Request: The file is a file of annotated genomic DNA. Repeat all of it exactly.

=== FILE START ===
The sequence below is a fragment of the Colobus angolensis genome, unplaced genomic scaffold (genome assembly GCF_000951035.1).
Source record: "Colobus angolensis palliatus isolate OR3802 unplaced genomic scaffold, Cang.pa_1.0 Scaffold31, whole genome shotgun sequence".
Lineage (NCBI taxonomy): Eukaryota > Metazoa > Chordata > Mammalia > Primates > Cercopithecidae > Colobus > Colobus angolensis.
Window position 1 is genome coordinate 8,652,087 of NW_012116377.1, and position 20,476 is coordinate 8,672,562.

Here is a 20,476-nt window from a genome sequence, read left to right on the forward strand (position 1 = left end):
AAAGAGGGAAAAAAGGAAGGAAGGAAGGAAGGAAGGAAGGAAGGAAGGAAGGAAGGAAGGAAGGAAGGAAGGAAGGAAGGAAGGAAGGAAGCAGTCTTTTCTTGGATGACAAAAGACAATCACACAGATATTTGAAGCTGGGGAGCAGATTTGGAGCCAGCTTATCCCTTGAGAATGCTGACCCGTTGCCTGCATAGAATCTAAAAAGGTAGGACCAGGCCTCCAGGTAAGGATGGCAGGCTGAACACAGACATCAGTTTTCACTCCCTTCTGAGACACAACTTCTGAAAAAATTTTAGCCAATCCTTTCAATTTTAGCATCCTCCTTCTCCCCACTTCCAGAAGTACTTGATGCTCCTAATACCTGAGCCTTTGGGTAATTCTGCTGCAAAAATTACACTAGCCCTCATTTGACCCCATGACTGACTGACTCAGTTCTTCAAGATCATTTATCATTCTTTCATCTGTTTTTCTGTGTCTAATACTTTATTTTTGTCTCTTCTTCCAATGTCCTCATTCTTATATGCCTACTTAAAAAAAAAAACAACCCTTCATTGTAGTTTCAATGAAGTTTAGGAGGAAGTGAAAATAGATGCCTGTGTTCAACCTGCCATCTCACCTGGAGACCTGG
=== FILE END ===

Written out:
The sequence below is a fragment of the Colobus angolensis genome, unplaced genomic scaffold (genome assembly GCF_000951035.1).
Source record: "Colobus angolensis palliatus isolate OR3802 unplaced genomic scaffold, Cang.pa_1.0 Scaffold31, whole genome shotgun sequence".
Lineage (NCBI taxonomy): Eukaryota > Metazoa > Chordata > Mammalia > Primates > Cercopithecidae > Colobus > Colobus angolensis.
Window position 1 is genome coordinate 8,652,087 of NW_012116377.1, and position 20,476 is coordinate 8,672,562.

Here is a 20,476-nt window from a genome sequence, read left to right on the forward strand (position 1 = left end):
AAAGAGGGAAAAAAGGAAGGAAGGAAGGAAGGAAGGAAGGAAGGAAGGAAGGAAGGAAGGAAGGAAGGAAGGAAGGAAGGAAGGAAGGAAGCAGTCTTTTCTTGGATGACAAAAGACAATCACACAGATATTTGAAGCTGGGGAGCAGATTTGGAGCCAGCTTATCCCTTGAGAATGCTGACCCGTTGCCTGCATAGAATCTAAAAAGGTAGGACCAGGCCTCCAGGTAAGGATGGCAGGCTGAACACAGACATCAGTTTTCACTCCCTTCTGAGACACAACTTCTGAAAAAATTTTAGCCAATCCTTTCAATTTTAGCATCCTCCTTCTCCCCACTTCCAGAAGTACTTGATGCTCCTAATACCTGAGCCTTTGGGTAATTCTGCTGCAAAAATTACACTAGCCCTCATTTGACCCCATGACTGACTGACTCAGTTCTTCAAGATCATTTATCATTCTTTCATCTGTTTTTCTGTGTCTAATACTTTATTTTTGTCTCTTCTTCCAATGTCCTCATTCTTATATGCCTACTTAAAAAAAAAAACAACCCTTCATTGTAGTTTCAATGAAGTTTAGGAGGAAGTGAAAATAGATGCCTGTGTTCAACCTGCCATCTCACCTGGAGACCTGG